Chicken scales turned to feathers (again).  Two scientists at University of Geneva have used a gene stimulating technique to get chicken embryos to develop feathers on their feet and legs instead of scales.  The method involved stimulating genes named Sonic Hedgehog (Shh), which have an important role in organising and developing body organs and structures during embryonic development.

Some chicken breeds are known to have feathers on their legs, but researchers chose a breed that normally has scaly legs and feet.  When the treated embryos were fully developed and hatched they had tiny downy feathers on their legs and feet.  When they matured into adults they formed adult feathers on their legs. 

One of the researchers, Michel Milinkovitch, commented: ‘‘Our results indicate that an evolutionary leap -from scales to feathers – does not require large changes in genome composition or expression. Instead, a transient change in expression of one gene, Shh, can produce a cascade of developmental events leading to the formation of feathers instead of scales.’’

References: Live Science 27 May 2023; University of Geneva 17 May 2023; Science Advances 17 May 2023 doi: 10.1126/sciadv.adg9619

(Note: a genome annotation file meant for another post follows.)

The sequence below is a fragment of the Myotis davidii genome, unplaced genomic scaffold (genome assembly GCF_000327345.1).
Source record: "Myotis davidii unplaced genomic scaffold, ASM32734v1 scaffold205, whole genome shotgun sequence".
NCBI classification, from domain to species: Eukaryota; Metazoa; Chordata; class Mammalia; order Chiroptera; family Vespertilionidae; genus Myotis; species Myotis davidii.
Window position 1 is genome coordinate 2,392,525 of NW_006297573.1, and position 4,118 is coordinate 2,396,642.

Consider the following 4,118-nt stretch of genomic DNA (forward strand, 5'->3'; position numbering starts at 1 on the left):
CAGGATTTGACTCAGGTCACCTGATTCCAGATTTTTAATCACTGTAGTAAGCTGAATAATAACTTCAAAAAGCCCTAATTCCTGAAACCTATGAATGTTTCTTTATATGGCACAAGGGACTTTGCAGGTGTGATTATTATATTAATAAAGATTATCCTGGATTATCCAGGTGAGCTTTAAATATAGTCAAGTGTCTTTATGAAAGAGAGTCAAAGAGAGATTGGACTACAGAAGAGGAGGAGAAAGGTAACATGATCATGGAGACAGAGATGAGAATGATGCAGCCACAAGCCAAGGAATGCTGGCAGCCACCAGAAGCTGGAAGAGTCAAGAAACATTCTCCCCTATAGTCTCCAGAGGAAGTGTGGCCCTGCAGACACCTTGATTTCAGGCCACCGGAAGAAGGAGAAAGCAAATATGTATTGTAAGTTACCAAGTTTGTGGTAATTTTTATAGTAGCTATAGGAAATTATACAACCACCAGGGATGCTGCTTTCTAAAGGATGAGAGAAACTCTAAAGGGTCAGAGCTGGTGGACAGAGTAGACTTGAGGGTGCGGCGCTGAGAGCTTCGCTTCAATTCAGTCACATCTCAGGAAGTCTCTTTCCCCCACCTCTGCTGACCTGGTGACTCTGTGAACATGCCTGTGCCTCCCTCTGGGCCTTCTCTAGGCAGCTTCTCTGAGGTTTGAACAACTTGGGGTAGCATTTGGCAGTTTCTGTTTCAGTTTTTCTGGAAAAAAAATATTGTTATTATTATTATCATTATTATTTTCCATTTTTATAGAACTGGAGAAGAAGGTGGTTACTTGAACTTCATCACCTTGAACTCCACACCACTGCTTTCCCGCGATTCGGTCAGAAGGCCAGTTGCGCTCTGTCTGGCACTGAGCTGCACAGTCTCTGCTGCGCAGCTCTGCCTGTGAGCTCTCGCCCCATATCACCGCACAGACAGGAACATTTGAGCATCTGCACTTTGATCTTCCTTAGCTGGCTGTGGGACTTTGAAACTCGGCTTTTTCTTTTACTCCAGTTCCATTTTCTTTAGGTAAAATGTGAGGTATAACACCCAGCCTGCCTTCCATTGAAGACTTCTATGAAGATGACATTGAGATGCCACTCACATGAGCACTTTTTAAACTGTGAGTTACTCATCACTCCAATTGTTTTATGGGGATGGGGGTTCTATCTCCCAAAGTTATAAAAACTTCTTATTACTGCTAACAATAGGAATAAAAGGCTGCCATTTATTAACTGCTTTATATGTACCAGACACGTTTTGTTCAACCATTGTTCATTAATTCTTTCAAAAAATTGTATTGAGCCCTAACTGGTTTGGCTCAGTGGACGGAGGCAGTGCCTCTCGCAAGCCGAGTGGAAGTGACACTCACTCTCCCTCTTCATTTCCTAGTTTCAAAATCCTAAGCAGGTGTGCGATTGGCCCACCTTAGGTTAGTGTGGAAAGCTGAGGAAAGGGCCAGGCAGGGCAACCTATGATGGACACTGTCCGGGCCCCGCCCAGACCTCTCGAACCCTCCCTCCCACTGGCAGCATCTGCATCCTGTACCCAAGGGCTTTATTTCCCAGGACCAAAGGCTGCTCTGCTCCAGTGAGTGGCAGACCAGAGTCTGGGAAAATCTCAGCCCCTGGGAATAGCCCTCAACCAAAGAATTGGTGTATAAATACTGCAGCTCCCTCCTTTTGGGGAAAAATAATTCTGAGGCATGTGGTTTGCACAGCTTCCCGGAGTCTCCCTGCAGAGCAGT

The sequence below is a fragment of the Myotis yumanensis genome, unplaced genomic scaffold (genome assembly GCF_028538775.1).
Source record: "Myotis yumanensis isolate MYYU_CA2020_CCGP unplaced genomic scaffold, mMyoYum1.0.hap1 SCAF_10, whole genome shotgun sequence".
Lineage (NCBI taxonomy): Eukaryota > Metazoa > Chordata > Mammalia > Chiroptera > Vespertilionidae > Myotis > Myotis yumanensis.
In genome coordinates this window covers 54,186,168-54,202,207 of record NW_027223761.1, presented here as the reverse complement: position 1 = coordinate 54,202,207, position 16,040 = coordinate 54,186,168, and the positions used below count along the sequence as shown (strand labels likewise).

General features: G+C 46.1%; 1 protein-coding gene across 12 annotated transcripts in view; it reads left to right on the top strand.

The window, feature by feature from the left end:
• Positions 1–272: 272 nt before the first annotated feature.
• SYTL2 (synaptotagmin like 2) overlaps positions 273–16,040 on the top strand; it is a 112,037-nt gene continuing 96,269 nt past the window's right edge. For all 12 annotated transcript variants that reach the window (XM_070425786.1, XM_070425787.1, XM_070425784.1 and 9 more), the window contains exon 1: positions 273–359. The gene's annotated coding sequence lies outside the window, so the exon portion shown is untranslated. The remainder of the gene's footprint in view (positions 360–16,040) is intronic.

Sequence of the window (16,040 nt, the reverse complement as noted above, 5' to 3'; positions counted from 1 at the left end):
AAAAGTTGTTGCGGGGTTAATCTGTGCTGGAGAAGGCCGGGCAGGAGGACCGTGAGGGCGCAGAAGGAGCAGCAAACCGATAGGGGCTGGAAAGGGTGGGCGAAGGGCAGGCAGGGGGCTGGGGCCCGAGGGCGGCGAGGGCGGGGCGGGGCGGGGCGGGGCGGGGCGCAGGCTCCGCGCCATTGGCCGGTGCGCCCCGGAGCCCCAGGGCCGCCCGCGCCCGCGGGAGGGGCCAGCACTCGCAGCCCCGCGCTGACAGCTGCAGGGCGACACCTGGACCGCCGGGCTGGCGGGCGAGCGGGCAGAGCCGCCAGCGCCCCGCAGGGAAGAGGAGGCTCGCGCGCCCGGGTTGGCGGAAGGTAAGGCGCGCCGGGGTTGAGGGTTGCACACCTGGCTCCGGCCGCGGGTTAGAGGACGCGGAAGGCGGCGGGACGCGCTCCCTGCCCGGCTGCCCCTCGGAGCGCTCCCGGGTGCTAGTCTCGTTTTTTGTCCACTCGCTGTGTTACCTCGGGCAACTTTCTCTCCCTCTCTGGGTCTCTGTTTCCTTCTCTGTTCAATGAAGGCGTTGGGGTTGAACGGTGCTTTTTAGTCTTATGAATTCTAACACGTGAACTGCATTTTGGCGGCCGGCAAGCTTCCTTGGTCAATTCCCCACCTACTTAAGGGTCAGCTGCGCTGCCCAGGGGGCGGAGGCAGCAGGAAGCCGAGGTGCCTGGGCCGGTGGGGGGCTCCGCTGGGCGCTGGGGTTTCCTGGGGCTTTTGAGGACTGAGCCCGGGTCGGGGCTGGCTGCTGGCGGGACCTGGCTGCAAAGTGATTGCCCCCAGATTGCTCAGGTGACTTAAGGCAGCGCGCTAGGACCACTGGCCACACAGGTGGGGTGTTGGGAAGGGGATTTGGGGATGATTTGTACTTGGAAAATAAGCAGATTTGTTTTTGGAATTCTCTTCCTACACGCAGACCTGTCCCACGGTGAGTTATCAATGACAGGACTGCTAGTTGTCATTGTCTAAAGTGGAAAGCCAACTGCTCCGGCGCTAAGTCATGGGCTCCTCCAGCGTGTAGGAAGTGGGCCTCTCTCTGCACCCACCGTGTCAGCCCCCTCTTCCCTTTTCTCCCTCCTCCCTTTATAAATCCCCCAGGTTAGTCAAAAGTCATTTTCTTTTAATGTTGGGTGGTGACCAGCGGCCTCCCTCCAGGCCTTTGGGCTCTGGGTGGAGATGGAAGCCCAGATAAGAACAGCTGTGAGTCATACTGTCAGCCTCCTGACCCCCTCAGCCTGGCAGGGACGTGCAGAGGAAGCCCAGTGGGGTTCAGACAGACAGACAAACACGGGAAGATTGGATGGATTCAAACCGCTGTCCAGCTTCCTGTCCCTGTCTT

Editorial Comment: Those who want to use this study to support the idea that dinosaurs with scaly skin evolved feathers in anticipation of evolving into birds can forget it. This non-evolution is confirmed by the fact that some chicken breeds are already known to grow feathers on their legs.

Sonic hedgehog genes organise what structures are built where during embryonic development, i.e. they activate other already existing genes.  They do not produce new genes, as would be needed to turn a scaly creature with no feathers into a feathered creature.  These experimental chickens only produced feathers on their legs because they already have the genes to make feathers.  Every cell in a chicken’s body has the genes for making feathers, but they are only activated in some places.  All that has happened in this experiment is that chickens are growing feathers in places they normally do not because the feather building genes have been activated in a different place.

In case those with long memories are wondering – yes, Sonic hedgehog genes are named after an animated character named Sonic the hedgehog, and yes, there have been previous experiments to achieve the same results going back to the early 1980’s.

Creation Research New 21 June 2023

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